Jared Price: Dunces of Utah conspired against doctor who warned us of pandemic dangers
Angela Dunn tried to tell us how to fight COVID-19, but we wouldn’t listen.
(Steve Griffin | Deseret News, pool) Rich Saunders, interim executive director of the Utah Department of Health, left, and Utah epidemiologist Dr. Angela Dunn listen to Gov. Gary Herbert during a COVID-19 briefing at the Capitol in Salt Lake City on Monday, Nov. 23, 2020.
“When a true genius appears in the world you may know him by this sign; that the dunces are all in confederacy against him.”
Fortunately, we live in an age where any among us can impact our society without being a rare, natural genius. Education is more widely available than ever before. This makes it possible for anyone to become a leader or a teacher.
One such leader and teacher is Dr. Angela Dunn. Dunn, with advanced education in medicine and epidemiology, has proven well equipped to guide our community through the challenges associated with COVID-19.
Long before the virus known as SARS-CoV-2 arrived in Utah, Dunn was informing citizens, government leaders and health care providers about its dangers. She was there when the Utah Jazz returned from Oklahoma City, with two players testing positive and seemingly shutting down the sports world. She’s been present as our elected leaders have navigated a generational pandemic, though she’s had varying success in keeping their attention.
In a June memo
to state leadership, Dunn recommended an increase in the restriction level, along with appropriate steps to reduce new cases to 200 per day. Dunn didn’t mince words: “We are quickly getting to a point where the only viable option to manage spread and deaths will be a complete shutdown.” Her memo went on to warn: “This might be our last chance for course correction.”
Gov. Gary Herbert, while advised of the imminent danger, chose not to act. No restriction increase, no mask mandate. He held true to the course he followed with Medicaid expansion and other big decisions during his tenure: He stood by, waiting for others to make the difficult decisions. As predicted, case numbers rose.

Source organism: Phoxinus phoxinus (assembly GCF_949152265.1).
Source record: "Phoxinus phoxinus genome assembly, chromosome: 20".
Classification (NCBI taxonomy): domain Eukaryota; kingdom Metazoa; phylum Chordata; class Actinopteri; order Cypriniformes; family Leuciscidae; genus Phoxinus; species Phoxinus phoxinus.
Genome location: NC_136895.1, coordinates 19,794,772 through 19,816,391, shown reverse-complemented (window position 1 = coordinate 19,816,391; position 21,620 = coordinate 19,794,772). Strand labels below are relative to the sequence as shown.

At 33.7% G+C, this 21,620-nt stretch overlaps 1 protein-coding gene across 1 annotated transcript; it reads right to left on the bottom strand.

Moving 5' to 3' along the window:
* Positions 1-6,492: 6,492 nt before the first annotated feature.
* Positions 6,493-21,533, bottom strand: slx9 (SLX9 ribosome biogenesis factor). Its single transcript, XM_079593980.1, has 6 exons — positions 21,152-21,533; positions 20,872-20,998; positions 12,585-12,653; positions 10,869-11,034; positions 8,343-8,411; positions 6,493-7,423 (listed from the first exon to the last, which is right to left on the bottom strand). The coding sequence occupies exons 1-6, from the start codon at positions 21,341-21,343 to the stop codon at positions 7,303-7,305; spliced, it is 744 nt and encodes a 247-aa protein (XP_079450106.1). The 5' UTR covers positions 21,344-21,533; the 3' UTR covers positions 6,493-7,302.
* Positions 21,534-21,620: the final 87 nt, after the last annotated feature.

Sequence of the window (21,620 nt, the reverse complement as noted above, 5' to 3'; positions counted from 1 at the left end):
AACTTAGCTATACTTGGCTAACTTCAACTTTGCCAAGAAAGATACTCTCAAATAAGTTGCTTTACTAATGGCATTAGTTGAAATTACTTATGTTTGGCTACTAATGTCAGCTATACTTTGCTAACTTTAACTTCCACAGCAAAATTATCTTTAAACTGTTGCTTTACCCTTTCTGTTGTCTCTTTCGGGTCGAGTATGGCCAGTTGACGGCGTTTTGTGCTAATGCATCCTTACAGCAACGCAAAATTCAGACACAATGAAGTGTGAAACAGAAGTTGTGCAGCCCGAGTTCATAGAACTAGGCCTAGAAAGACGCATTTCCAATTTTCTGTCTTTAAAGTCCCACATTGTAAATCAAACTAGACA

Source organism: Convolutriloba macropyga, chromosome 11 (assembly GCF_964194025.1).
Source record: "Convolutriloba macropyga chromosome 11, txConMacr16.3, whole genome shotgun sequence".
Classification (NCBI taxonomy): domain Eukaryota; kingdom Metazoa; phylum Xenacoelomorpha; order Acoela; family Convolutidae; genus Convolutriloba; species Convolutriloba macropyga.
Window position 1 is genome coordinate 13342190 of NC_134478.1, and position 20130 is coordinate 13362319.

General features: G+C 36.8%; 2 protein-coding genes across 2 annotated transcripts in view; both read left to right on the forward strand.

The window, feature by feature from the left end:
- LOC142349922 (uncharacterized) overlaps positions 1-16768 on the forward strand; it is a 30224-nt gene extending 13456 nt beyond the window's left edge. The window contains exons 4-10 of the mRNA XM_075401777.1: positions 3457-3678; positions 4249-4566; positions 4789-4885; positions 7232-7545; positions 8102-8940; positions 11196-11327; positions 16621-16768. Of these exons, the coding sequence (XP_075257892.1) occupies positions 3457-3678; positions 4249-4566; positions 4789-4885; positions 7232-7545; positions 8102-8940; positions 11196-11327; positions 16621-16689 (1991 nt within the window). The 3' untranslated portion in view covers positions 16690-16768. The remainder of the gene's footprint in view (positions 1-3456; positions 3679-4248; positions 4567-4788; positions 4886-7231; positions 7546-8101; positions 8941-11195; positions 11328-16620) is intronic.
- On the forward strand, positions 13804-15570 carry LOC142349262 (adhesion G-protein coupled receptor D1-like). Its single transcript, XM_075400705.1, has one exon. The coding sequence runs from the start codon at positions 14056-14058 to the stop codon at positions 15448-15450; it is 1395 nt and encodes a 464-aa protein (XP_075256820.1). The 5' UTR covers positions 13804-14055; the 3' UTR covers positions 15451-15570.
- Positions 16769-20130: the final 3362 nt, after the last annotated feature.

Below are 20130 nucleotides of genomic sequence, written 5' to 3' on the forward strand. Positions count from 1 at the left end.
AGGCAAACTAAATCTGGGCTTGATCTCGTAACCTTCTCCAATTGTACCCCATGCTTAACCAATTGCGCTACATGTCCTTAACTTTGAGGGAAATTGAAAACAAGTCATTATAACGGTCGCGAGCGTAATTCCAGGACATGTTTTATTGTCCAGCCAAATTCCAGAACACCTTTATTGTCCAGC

On Oct. 23, Dunn voiced a warning of bad news: “Today is going to be a record day of new COVID-19 cases in Utah.” The record that day was 1,923.
Dunn then provided insights
on how our neighbors in Arizona reduced their case count by 80 percent over the course of one month. Notably, cases decreased only two weeks after government officials implemented a mask mandate.
The masks, of course, have been the big controversy. Surely, nobody wants the government mandating their actions. Yet, there are times when it’s appropriate.
The issue of wearing masks may be analogous to wearing clothing. The government tells us we must be clothed while in public. Laws regarding decency and lewdness get little pushback from society. Some may believe that clothing isn’t necessary during the warmer months. In fact, clothing may cause discomfort and sweating. Has the government overstepped by requiring clothing in public?
By ignoring guidance from experts like Dunn, and failing to implement timely mandates, state government leaders appear to have missed their last chance for course correction. When a loosely enforced mask mandate was finally implemented after the November election, it was too little, too late.
Many fictional movies show some type of catastrophe. We watch as the population acts irrationally, while the powers that be ignore the pleadings of a wise, aged, bearded scientist. Viewers write it off as too fantastic to ever happen. Today, as we see the unthinkable happening, the only way our reality differs from fiction is that we weren’t warned by an old man, but by a well-spoken young woman.
The foreseen confederacy has now become a reality. Protestors have gathered outside the homes of our public health leaders, or organized maskless demonstration walks
through the grocery store. These stories always get more attention than the daily case counts or the rising fatality total.
Fortunately, help is on the way. Multiple vaccines now look immensely promising. People will ask questions before allowing a needle in their arm. This is appropriate. Some will turn to social media, with predictable, misguided outcomes.
Let’s hope most of us turn to trustworthy sources: Angela Dunn, her colleagues, and our own physicians. We can only wonder how different our situation would be today if we had been willing to listen to these voices all along.
Jared Price, West Jordan, hopes to one day shake hands with our public health leaders, perhaps without worrying too much about hand sanitizer. He also hopes we never return to eating birthday cake after someone has blown all over it.